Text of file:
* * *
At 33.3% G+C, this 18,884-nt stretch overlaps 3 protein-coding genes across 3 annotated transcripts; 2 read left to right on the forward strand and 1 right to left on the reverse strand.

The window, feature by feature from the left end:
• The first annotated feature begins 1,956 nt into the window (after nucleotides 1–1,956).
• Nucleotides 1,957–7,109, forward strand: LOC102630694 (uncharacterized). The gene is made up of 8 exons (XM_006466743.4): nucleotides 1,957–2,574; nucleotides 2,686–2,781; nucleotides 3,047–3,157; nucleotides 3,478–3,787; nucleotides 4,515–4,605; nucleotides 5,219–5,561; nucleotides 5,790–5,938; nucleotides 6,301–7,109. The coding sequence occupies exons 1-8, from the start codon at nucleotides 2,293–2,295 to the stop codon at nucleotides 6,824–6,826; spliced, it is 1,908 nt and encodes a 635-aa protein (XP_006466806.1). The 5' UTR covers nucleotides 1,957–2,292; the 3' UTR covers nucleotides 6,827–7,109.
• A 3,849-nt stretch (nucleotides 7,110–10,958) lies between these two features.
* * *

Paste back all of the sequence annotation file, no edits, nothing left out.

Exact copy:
At 33.3% G+C, this 18,884-nt stretch overlaps 3 protein-coding genes across 3 annotated transcripts; 2 read left to right on the forward strand and 1 right to left on the reverse strand.

The window, feature by feature from the left end:
• The first annotated feature begins 1,956 nt into the window (after nucleotides 1–1,956).
• Nucleotides 1,957–7,109, forward strand: LOC102630694 (uncharacterized). The gene is made up of 8 exons (XM_006466743.4): nucleotides 1,957–2,574; nucleotides 2,686–2,781; nucleotides 3,047–3,157; nucleotides 3,478–3,787; nucleotides 4,515–4,605; nucleotides 5,219–5,561; nucleotides 5,790–5,938; nucleotides 6,301–7,109. The coding sequence occupies exons 1-8, from the start codon at nucleotides 2,293–2,295 to the stop codon at nucleotides 6,824–6,826; spliced, it is 1,908 nt and encodes a 635-aa protein (XP_006466806.1). The 5' UTR covers nucleotides 1,957–2,292; the 3' UTR covers nucleotides 6,827–7,109.
• A 3,849-nt stretch (nucleotides 7,110–10,958) lies between these two features.